INVISIBLE: LGBT Youth Homelessness
In America, hundreds of thousands of lesbian, gay, bisexual, and transgender (LGBT) young adults are homeless, sleeping in parks, in subways, in shelters, in stranger’s beds. Increasingly, LGBT young people are the emerging face of American youth homelessness: in New York City alone, by conservative estimates, there are 5,000 LGBT young adults on the streets every night. These young people – the vast majority of whom are of color – make up as much as 50% of New York City’s homeless youth population.
For the past 6 years, I have documented the stories of New York City’s homeless LGBT youth community, basing myself at 2 programs that serve these young adults: Sylvia’s Place, a Midtown emergency shelter, whose 11 beds are part of the mere 300 spaces available to the 5,000 homeless LGBT young people in the city, and New Alternatives for Homeless LGBT Youth, a case management clinic located in Greenwich Village. My photographs record the banality and brutality of everyday life in this community, describing a space of invisibility bounded by race, class, gender/gender non-conformity, sexual orientation and prejudice. Burdened by the effects of destabilizing social policies created a generation ago – the gutting of public education, the “welfare reform” initiatives of the 90′s, the rise of juvenile incarceration and foster care, and the increasing criminalization of America’s poor and of color – the young adults living in this intersectionality are further scarred by the fallout of abuse, broken families, and violent rejection from homes, churches and schools. Despite their best efforts to move away from homelessness, homophobia and transphobia at mainstream shelters and programs effectively bars access to the meager services available to homeless youth, forcing these young adults to make hard decisions – often with their bodies – in order to survive. Suffocating shadows of survival crime, sex work and HIV soon creep into the lives of these young people, as they are forced to fight, barter and compromise for everyday needs. Taken together, these obstacles keep these young adults in a position of extreme marginalization, rendering them unseen – in the media, in society and in social policy.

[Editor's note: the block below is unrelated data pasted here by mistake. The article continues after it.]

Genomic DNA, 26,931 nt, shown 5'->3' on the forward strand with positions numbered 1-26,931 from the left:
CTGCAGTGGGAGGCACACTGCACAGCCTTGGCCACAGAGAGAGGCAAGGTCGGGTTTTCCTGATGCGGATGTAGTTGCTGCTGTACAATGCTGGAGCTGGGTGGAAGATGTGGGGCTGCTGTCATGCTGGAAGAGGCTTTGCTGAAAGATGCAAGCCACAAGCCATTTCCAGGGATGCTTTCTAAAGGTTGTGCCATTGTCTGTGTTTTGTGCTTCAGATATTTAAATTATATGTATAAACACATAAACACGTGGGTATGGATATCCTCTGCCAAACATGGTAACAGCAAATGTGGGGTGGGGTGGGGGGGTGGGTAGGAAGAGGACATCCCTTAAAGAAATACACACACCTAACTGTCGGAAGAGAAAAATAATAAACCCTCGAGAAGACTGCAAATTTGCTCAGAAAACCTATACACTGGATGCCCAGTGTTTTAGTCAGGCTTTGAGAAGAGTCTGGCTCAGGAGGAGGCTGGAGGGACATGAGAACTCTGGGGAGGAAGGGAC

It is my hope that this continuing documentary project, INVISIBLE, will help to lift the shroud that surrounds these young adults, enabling all of us to be aware, not only of their daily struggles, but also of their resiliency, strength and hope for the future.